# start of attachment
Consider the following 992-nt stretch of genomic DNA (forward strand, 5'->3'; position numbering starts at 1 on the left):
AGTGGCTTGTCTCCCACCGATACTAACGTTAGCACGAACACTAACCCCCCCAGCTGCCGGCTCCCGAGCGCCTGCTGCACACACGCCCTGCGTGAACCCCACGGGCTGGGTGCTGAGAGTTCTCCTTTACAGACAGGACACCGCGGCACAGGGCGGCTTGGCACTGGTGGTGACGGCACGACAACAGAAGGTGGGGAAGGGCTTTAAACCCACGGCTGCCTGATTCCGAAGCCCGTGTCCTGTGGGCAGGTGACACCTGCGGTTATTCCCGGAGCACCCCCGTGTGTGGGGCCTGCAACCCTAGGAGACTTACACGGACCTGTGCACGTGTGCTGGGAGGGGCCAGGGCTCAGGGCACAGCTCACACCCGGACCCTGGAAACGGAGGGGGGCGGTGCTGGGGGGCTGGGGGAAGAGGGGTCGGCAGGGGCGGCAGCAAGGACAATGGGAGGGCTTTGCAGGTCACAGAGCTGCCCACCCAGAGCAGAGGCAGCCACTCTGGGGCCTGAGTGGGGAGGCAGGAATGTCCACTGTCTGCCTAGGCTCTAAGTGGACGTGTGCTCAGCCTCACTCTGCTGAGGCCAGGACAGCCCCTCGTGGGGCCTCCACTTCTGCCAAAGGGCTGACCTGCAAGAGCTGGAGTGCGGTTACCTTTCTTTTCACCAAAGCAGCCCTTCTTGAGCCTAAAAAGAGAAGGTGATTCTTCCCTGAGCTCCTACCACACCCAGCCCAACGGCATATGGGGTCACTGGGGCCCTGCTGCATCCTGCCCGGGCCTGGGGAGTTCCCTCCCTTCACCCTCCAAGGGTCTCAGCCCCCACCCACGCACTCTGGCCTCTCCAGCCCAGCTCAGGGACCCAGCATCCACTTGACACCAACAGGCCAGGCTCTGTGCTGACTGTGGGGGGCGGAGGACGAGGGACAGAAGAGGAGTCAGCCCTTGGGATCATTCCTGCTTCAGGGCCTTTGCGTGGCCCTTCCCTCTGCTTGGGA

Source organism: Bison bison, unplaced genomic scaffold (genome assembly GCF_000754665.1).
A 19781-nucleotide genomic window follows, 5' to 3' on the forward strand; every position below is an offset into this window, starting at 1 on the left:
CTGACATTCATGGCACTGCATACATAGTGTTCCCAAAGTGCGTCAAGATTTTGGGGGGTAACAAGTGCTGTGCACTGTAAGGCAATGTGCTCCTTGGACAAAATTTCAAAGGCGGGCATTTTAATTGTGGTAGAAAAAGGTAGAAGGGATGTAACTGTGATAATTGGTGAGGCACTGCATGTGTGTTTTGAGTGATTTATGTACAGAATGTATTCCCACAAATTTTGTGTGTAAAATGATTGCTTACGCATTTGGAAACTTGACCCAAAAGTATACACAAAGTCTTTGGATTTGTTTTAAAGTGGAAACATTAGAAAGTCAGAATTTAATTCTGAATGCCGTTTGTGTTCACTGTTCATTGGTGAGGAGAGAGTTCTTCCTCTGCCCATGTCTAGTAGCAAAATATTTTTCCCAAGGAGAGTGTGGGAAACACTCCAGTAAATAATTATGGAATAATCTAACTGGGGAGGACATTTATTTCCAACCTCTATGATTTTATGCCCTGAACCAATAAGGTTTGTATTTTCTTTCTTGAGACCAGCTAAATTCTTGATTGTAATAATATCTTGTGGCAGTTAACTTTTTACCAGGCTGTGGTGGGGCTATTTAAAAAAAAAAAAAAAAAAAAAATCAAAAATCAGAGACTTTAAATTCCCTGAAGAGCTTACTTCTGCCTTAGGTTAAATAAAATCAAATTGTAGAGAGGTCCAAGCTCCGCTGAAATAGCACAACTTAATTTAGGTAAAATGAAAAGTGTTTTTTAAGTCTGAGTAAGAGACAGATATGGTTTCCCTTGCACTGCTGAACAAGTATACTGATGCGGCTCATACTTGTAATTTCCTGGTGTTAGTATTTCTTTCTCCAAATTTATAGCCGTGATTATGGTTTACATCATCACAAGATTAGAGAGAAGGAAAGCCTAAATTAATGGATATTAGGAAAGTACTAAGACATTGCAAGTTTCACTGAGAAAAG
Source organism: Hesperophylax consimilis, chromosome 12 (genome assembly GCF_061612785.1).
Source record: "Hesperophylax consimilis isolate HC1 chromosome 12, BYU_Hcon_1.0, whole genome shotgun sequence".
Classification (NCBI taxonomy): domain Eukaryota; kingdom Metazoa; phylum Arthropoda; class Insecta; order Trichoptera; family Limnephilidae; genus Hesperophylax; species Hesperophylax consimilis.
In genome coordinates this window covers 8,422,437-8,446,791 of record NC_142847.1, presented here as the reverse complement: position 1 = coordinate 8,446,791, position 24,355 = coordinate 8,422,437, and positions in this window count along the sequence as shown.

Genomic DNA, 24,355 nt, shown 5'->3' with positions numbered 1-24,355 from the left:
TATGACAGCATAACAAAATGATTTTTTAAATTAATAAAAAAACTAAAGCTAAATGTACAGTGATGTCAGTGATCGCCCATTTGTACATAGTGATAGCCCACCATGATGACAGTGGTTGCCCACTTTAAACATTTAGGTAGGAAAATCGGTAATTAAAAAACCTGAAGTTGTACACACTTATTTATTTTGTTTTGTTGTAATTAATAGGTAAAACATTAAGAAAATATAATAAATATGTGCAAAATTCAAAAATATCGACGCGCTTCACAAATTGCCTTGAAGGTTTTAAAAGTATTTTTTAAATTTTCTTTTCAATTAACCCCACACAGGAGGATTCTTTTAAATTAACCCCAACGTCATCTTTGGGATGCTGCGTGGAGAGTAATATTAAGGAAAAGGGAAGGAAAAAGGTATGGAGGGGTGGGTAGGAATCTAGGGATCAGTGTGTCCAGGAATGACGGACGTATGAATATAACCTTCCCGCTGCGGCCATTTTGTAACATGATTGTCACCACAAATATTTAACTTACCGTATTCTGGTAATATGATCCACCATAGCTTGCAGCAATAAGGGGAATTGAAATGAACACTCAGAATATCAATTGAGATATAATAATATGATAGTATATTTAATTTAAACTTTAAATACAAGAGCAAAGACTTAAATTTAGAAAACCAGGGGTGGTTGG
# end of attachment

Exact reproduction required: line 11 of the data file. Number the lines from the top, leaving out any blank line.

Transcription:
TATGACAGCATAACAAAATGATTTTTTAAATTAATAAAAAAACTAAAGCTAAATGTACAGTGATGTCAGTGATCGCCCATTTGTACATAGTGATAGCCCACCATGATGACAGTGGTTGCCCACTTTAAACATTTAGGTAGGAAAATCGGTAATTAAAAAACCTGAAGTTGTACACACTTATTTATTTTGTTTTGTTGTAATTAATAGGTAAAACATTAAGAAAATATAATAAATATGTGCAAAATTCAAAAATATCGACGCGCTTCACAAATTGCCTTGAAGGTTTTAAAAGTATTTTTTAAATTTTCTTTTCAATTAACCCCACACAGGAGGATTCTTTTAAATTAACCCCAACGTCATCTTTGGGATGCTGCGTGGAGAGTAATATTAAGGAAAAGGGAAGGAAAAAGGTATGGAGGGGTGGGTAGGAATCTAGGGATCAGTGTGTCCAGGAATGACGGACGTATGAATATAACCTTCCCGCTGCGGCCATTTTGTAACATGATTGTCACCACAAATATTTAACTTACCGTATTCTGGTAATATGATCCACCATAGCTTGCAGCAATAAGGGGAATTGAAATGAACACTCAGAATATCAATTGAGATATAATAATATGATAGTATATTTAATTTAAACTTTAAATACAAGAGCAAAGACTTAAATTTAGAAAACCAGGGGTGGTTGG